The Effect of Network Topology on the Spread of Epidemics

  • Ayalvadi Ganesh
  • Laurent Massoulié
  • Don Towsley

Proc. IEEE Infocom |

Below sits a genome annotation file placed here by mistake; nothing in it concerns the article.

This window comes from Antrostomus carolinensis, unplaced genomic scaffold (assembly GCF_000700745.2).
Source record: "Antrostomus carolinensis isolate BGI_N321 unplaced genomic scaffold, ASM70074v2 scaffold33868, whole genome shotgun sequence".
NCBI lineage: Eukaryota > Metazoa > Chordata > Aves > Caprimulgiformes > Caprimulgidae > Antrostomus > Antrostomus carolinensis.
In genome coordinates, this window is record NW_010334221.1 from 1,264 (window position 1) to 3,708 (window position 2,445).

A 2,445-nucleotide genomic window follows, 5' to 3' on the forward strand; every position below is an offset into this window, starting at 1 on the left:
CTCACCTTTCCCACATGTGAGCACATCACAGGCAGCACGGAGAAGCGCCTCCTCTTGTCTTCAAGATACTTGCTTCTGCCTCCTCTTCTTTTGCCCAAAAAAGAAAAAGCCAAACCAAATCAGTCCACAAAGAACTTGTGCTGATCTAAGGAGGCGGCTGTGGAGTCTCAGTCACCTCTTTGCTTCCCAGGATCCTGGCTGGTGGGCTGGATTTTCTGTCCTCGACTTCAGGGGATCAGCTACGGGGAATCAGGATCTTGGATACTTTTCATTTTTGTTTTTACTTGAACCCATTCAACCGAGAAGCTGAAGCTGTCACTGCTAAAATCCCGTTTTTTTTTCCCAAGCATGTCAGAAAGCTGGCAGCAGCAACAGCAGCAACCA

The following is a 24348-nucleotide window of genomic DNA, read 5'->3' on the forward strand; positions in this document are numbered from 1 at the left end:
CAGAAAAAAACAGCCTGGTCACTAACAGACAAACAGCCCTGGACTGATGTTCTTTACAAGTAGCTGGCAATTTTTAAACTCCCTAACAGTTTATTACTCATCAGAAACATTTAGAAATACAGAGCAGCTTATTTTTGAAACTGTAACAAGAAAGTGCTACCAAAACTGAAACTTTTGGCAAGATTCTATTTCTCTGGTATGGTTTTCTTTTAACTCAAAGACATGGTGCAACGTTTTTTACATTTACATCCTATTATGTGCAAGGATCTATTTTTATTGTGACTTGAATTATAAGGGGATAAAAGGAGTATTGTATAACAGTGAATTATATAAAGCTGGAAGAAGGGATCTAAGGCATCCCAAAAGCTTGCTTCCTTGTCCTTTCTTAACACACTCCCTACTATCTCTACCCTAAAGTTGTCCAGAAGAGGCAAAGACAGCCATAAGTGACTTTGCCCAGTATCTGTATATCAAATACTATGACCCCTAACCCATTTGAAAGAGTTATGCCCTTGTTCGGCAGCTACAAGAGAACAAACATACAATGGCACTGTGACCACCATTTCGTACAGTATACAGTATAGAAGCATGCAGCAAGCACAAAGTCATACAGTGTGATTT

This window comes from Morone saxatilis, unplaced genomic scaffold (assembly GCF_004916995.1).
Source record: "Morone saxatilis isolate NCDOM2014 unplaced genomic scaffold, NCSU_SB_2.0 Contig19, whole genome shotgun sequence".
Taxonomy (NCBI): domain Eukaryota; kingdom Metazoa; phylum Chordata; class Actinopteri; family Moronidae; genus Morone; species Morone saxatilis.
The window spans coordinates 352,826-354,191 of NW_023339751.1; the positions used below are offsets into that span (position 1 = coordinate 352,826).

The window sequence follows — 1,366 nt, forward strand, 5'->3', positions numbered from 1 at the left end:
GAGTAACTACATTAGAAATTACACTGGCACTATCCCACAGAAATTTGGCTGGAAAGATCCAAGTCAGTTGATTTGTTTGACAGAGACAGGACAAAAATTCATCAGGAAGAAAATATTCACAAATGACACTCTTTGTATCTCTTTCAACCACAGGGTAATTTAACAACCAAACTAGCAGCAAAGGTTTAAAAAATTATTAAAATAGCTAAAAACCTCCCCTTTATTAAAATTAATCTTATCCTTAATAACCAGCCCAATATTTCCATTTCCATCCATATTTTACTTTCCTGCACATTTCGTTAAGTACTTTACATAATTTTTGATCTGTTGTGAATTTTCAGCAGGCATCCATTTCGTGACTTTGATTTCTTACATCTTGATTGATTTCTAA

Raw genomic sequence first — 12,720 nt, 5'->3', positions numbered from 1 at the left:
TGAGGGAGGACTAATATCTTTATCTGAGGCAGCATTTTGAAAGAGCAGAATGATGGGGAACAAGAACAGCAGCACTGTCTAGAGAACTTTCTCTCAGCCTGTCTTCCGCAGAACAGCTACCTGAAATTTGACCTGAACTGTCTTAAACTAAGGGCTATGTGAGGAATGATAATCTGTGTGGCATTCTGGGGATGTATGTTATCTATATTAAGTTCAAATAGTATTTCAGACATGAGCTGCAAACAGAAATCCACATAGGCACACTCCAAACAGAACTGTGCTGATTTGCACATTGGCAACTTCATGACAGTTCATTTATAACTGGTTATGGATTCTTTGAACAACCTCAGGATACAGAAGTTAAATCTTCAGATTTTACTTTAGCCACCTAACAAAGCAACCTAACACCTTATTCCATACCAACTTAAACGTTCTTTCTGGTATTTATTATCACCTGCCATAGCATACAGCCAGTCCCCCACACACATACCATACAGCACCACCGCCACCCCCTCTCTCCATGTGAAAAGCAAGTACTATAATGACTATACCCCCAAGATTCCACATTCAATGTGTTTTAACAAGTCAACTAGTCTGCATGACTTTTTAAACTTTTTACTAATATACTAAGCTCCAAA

AMany network phenomena are well modeled as spreads of epidemics through a network. Prominent examples include the spread of worms and email viruses, and, more generally, faults. Many types of information dissemination can also be modeled as spreads of epidemics. In this paper we address the question of what makes an epidemic either weak or potent. More precisely, we identify topological properties of the graph that determine the persistence of epidemics. In particular, we show that if the ratio of cure to infection rates is smaller than the spectral radius of the graph, then the mean epidemic lifetime is of order, where is the number of nodes. Conversely, if this ratio is bigger than a generalization of the isoperimetric constant of the graph, then the mean epidemic lifetime is of order for a positive constant. We apply these results to several network topologies including the hypercube, which is a representative connectivity graph for a distributed hash table, the complete graph, which is an important connectivity graph for BGP, and the power law graph, of which the AS-level Internet graph is a prime example. We also study the star topology and the Erd˝os-Rényi graph as their epidemic spreading behaviors determine the spreading behavior of power law graphs.